I note, with genuine interest, your acceptance of the offer by the Royal Society to put the GWPF in touch with mainstream climate scientists.
I note also the public statement by the Sir John Beddington – who says evidence of anthropogenic climate disruption is now unequivocal and further delay in reducing emissions will mean harder and more expensive policy changes in future.
I should therefore be very grateful to know how much longer you think the GWPF is going to continue to insist that the science is uncertain and that calls for action are politically motivated. For example, how long will it be before the GWPF accepts that we need to decarbonise our power generation systems – by implementing a revenue-neutral Fee and Dividend system as proposed by Dr James Hansen and many others.
Yours very sincerely,
No answer as yet.
I would hereby like to draw together two separate pieces of research published last week:
Need I say more? Sadly, yes, because – with people like Lord Lawson and Benny Peiser influencing the policy of the current Chancellor of the exchequer, George Osborne – reality seems no nearer to dawning on the people with the power to change the way things are done.
Why the picture of monkeys?
The short story:
1. Lord Monckton believes Anthropogenic Climate Disruption (ACD) is a myth (i.e. a hoax or a false alarm).
2. Rev. Foster believes that ACD is inconsistent with God’s plan for humanity (i.e. as revealed in the Bible).
3. Dr. Peiser presumably believes ACD will go away if he ignores it (i.e. he has not responded to my emails).
The slightly longer story:
I recently sent an email to Lord Monckton (ex-UKIP), Rev Philip Foster (Repeal the Act) and Dr Benny Peiser (GWPF). I thought my email was reasonable and polite, whereas the response I got from Monckton was neither. Both my email and a summary of Monckton’s response were posted on this blog last week. However, as I have explained, Monckton was not willing to admit any possibility of his being wrong: Anthropogenic climate disruption is a myth. End of story. Therefore, he appears to be the Hear No Evil monkey. Today, as promised, I will explain why Rev. Foster appears to be the See No Evil monkey; and Dr Peiser appears to be the Speak No Evil monkey.
Rev. Foster is actually a retired Church of England vicar and a published author. He is also, unsurprisingly perhaps, a very nice person. However, just like me, he is not infallible. I have previously tried to engage Rev. Foster in debate regarding the content of his book, While The Earth Endures: Creation, Cosmology and Climate Change. In order to do this, I apologised to him for any offence caused by the humorous title I gave to my factual review of his book on Amazon. However, he will still not even admit that the famously unreproducable 1909 experiment of Professor R. W. Wood (demonstrating that a greenhouse gets hot by preventing convection not by trapping radiation) means that our “greenhouse” analogy is poor: It does prove that atmospheric CO2 cannot trap outgoing long wave radiation. This is just as well really; because Life on Earth would be impossible if CO2 did not do this.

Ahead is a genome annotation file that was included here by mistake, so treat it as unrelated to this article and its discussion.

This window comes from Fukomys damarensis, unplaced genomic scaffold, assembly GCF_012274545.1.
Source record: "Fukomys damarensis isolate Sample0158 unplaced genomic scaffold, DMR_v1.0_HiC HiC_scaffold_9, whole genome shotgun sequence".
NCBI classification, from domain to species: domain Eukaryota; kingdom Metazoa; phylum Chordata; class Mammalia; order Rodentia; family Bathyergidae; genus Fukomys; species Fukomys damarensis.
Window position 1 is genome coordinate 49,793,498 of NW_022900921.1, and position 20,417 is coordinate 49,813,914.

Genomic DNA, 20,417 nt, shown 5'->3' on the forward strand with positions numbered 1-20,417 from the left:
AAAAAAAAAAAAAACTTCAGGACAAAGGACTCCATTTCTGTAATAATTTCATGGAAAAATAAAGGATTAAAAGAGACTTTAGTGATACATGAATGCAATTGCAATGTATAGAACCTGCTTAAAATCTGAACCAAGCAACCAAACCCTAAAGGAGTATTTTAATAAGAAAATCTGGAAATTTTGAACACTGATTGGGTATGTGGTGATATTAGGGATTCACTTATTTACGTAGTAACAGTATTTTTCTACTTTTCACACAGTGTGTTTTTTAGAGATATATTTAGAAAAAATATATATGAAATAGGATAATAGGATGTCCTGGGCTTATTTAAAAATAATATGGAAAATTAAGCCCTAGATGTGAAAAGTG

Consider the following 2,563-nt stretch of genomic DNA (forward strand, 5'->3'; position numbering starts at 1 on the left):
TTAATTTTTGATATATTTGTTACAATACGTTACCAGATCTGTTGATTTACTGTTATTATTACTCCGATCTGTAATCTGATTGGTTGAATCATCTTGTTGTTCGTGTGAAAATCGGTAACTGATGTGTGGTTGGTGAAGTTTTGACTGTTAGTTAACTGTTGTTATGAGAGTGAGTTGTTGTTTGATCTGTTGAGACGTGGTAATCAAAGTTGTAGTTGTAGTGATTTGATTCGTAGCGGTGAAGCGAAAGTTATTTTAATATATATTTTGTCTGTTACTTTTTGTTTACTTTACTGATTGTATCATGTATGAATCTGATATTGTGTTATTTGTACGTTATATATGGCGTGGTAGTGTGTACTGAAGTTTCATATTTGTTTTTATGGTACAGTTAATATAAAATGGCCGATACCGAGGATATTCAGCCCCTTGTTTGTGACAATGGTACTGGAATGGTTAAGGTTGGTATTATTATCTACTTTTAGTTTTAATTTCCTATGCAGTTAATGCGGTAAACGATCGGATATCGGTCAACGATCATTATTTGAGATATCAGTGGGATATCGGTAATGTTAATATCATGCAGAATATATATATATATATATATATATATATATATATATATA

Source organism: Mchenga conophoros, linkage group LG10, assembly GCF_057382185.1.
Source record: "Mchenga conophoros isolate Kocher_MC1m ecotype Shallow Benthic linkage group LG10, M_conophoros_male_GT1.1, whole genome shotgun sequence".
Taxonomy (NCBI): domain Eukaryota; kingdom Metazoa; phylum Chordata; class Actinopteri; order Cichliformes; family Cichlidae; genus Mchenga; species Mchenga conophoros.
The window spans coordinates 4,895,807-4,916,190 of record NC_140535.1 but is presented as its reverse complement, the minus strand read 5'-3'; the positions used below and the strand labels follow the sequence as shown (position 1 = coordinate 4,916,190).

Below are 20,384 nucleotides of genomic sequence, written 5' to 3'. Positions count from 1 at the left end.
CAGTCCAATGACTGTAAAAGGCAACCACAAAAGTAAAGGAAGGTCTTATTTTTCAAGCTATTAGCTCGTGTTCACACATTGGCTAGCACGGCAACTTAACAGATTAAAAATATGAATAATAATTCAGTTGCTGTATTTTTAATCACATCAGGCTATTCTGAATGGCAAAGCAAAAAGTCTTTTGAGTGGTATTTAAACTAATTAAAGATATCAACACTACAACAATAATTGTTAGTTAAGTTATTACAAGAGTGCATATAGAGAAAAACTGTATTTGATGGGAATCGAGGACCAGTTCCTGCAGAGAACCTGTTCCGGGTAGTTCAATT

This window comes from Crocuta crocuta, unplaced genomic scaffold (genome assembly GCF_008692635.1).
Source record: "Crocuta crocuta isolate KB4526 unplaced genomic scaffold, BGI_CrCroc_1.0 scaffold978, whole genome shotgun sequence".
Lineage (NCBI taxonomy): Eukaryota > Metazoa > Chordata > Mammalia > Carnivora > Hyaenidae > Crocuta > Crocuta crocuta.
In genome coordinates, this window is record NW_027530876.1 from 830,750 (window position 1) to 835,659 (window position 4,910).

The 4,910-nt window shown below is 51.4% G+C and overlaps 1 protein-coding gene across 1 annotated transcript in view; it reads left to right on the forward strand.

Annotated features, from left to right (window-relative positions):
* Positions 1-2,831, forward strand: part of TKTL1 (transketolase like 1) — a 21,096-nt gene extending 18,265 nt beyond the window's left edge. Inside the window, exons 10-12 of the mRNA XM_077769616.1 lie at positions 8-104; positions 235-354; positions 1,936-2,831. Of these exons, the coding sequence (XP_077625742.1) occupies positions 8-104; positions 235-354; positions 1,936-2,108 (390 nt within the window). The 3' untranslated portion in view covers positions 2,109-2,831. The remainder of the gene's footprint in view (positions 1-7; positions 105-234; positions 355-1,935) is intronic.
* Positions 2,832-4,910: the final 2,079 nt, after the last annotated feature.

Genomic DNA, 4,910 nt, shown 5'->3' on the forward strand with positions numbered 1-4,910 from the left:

Another favourite tactic of Rev. Foster is to accuse me of what C.S. Lewis called ‘Bulverism’ (i.e. telling someone they are wrong without first demonstrating why they are wrong). This is a very facile criticism to make; especially if you are in the habit of rejecting as suspicious any evidence that does not confirm to your pre-existing view of reality: If that is the case, this then becomes an entirely self-referential position; a completely impregnable fortress of confirmation bias; and an utterly unfalsifiable argument.
Finally, there is Rev. Foster’s theology; as set out in his book and expounded to me in his emails. Although he is clearly not a Young Earth Creationist, I think Rev. Foster is an eternal optimist; because he appears to believe that:
— Ecological scarcity is not possible because the Bible says God has made abundant provision for humans;
— Over-population can’t happen because we have been commanded to go forth and multiply; and
— We cannot trash the planet because God won’t let us.
I have suggested to him that the history of the Jews as set out in the Old Testament – and indeed the entire history of human civilisation – suggests he may be wrong about these things. Sadly, Rev. Foster doesn’t see it that way… He is the See No Evil monkey.
As for Dr Benny Peiser being the Speak No Evil monkey; that’s an easy one: He has never responded to any email I have sent him; whether it was addressed to him personally or copied to him. Presumably, like Monckton, he has also chosen to be offended by my use of humour (e.g. in my entirely factual account of his misrepresentation of climate science and scientists). As does Monckton, he presumably also mistakes this for an ad hominem attack. Unfortunately, they are both wrong, because the term is conventionally used when someone attacks the messenger because they cannot falsify the message. However…
I don’t need to falsify their messages because they have been falsified already; and
the Laws of Physics cannot be changed by endlessly repeating erroneous ideas.
To mark the first anniversary of this blog, last Friday, I re-posted the first ever item on this blog, which summarised the inspiration for my MA dissertation on climate change scepticism in the UK; and the results of my research into one of the groups studied – namely economists. At the end of the re-posted piece, I said that this (economics and/or “sceptical” economists) was a subject to which I would return this week. This is primarily because the last two of the six pillars of climate change denial are proving the hardest to demolish. For ease of reference, these six pillars are as follows (with their most common sound bytes in brackets):